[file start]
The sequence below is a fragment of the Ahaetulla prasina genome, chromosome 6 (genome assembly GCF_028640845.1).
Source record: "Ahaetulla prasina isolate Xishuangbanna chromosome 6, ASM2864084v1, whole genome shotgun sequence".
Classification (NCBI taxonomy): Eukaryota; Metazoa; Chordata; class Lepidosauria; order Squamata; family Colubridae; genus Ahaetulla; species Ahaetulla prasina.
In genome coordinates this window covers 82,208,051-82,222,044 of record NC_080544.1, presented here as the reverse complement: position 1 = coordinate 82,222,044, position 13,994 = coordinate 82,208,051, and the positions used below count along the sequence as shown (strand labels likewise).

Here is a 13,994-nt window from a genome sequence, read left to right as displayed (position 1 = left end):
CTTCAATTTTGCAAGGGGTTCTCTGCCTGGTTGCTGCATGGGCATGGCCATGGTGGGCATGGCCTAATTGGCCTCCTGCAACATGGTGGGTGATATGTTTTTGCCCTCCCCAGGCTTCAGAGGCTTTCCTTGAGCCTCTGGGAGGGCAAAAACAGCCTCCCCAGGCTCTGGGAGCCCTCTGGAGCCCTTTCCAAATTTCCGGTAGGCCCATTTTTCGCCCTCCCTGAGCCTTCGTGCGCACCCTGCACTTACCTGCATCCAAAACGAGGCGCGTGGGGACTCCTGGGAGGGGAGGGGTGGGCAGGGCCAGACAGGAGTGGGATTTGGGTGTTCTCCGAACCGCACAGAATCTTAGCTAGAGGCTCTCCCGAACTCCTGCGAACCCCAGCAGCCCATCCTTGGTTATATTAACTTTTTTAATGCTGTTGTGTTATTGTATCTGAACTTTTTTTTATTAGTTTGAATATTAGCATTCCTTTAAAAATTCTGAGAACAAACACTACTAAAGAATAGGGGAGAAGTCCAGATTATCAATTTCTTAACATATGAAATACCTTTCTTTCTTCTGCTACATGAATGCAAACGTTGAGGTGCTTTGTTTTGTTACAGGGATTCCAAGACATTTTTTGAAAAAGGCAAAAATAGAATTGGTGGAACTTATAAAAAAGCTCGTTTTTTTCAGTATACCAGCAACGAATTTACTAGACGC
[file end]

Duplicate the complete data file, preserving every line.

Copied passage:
The sequence below is a fragment of the Ahaetulla prasina genome, chromosome 6 (genome assembly GCF_028640845.1).
Source record: "Ahaetulla prasina isolate Xishuangbanna chromosome 6, ASM2864084v1, whole genome shotgun sequence".
Classification (NCBI taxonomy): Eukaryota; Metazoa; Chordata; class Lepidosauria; order Squamata; family Colubridae; genus Ahaetulla; species Ahaetulla prasina.
In genome coordinates this window covers 82,208,051-82,222,044 of record NC_080544.1, presented here as the reverse complement: position 1 = coordinate 82,222,044, position 13,994 = coordinate 82,208,051, and the positions used below count along the sequence as shown (strand labels likewise).

Here is a 13,994-nt window from a genome sequence, read left to right as displayed (position 1 = left end):
CTTCAATTTTGCAAGGGGTTCTCTGCCTGGTTGCTGCATGGGCATGGCCATGGTGGGCATGGCCTAATTGGCCTCCTGCAACATGGTGGGTGATATGTTTTTGCCCTCCCCAGGCTTCAGAGGCTTTCCTTGAGCCTCTGGGAGGGCAAAAACAGCCTCCCCAGGCTCTGGGAGCCCTCTGGAGCCCTTTCCAAATTTCCGGTAGGCCCATTTTTCGCCCTCCCTGAGCCTTCGTGCGCACCCTGCACTTACCTGCATCCAAAACGAGGCGCGTGGGGACTCCTGGGAGGGGAGGGGTGGGCAGGGCCAGACAGGAGTGGGATTTGGGTGTTCTCCGAACCGCACAGAATCTTAGCTAGAGGCTCTCCCGAACTCCTGCGAACCCCAGCAGCCCATCCTTGGTTATATTAACTTTTTTAATGCTGTTGTGTTATTGTATCTGAACTTTTTTTTATTAGTTTGAATATTAGCATTCCTTTAAAAATTCTGAGAACAAACACTACTAAAGAATAGGGGAGAAGTCCAGATTATCAATTTCTTAACATATGAAATACCTTTCTTTCTTCTGCTACATGAATGCAAACGTTGAGGTGCTTTGTTTTGTTACAGGGATTCCAAGACATTTTTTGAAAAAGGCAAAAATAGAATTGGTGGAACTTATAAAAAAGCTCGTTTTTTTCAGTATACCAGCAACGAATTTACTAGACGC